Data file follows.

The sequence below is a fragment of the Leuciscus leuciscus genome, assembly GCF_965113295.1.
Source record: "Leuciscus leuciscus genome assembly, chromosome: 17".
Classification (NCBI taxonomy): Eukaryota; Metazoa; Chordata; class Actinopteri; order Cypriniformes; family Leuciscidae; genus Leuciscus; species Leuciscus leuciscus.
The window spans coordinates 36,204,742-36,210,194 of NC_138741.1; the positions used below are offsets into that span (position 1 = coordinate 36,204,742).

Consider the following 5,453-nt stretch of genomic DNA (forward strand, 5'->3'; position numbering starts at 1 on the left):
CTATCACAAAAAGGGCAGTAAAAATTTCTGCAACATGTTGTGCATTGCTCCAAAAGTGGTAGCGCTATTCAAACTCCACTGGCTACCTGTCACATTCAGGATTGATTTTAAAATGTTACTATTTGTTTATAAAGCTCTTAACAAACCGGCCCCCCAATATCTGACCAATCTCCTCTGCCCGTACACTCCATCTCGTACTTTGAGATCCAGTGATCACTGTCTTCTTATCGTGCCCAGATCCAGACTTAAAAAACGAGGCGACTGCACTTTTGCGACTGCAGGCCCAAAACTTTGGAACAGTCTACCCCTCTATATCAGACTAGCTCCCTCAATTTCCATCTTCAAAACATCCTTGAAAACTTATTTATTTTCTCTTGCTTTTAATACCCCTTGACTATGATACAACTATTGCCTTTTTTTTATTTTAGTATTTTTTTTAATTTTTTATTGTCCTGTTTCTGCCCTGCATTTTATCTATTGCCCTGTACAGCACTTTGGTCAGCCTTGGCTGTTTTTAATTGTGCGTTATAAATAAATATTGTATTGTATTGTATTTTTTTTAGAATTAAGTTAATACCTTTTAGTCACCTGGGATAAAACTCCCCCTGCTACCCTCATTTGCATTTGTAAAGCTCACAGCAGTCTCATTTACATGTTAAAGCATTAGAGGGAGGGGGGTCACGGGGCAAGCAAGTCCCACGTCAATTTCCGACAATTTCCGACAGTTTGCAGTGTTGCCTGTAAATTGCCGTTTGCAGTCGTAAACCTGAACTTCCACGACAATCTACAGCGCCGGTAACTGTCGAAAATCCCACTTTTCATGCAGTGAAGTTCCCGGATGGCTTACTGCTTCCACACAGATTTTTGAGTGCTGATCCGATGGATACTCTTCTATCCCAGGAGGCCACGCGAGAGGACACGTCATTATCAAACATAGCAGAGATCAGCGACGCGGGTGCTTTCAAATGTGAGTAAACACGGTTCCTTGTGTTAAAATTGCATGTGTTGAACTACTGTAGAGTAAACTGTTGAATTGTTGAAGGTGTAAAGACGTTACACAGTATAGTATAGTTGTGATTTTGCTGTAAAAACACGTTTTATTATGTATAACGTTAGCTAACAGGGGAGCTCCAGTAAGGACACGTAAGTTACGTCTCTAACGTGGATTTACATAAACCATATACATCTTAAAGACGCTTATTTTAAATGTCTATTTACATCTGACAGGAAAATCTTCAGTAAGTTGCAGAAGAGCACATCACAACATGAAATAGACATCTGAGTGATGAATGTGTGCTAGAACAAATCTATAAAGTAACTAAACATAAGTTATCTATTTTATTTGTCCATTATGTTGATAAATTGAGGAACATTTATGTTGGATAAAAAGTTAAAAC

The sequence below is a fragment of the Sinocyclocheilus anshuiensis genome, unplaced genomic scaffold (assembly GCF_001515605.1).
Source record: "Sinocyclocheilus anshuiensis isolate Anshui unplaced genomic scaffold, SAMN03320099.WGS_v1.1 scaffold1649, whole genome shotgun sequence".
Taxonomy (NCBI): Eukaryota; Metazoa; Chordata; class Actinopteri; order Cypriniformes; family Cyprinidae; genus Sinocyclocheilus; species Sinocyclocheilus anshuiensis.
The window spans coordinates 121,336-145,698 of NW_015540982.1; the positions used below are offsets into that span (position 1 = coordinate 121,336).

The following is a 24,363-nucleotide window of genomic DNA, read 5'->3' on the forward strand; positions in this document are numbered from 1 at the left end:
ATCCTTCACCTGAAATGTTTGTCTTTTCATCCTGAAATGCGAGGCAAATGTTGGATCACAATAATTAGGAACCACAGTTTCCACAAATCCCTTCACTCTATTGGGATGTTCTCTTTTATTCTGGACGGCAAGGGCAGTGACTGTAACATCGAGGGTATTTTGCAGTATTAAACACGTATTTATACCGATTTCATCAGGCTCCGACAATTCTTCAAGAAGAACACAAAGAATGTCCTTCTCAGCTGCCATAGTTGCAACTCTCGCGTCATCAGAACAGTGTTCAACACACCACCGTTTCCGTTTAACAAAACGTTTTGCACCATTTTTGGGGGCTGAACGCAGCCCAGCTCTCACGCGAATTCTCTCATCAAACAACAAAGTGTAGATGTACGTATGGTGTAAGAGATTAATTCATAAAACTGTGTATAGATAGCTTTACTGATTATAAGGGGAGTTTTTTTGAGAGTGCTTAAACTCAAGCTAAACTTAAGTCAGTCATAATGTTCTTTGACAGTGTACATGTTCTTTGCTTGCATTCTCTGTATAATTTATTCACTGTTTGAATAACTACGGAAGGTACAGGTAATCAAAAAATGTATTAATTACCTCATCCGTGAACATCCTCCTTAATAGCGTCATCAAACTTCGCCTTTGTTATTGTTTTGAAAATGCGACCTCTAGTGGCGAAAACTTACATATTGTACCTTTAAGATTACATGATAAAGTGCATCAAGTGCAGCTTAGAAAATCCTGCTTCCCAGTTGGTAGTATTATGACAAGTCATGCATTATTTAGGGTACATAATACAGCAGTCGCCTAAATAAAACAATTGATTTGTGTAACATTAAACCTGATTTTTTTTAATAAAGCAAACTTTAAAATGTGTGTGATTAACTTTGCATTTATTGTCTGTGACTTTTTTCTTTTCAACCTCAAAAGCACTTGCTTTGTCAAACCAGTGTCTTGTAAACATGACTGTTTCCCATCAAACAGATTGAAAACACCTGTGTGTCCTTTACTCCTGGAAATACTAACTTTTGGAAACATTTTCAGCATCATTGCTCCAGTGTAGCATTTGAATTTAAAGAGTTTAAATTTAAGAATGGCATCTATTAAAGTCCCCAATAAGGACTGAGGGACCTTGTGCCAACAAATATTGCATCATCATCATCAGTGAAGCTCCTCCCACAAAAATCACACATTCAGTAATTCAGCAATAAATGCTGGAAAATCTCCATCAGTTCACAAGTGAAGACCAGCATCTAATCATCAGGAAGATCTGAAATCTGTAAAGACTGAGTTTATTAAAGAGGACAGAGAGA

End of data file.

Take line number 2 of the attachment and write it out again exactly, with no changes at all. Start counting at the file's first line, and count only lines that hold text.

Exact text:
Source record: "Leuciscus leuciscus genome assembly, chromosome: 17".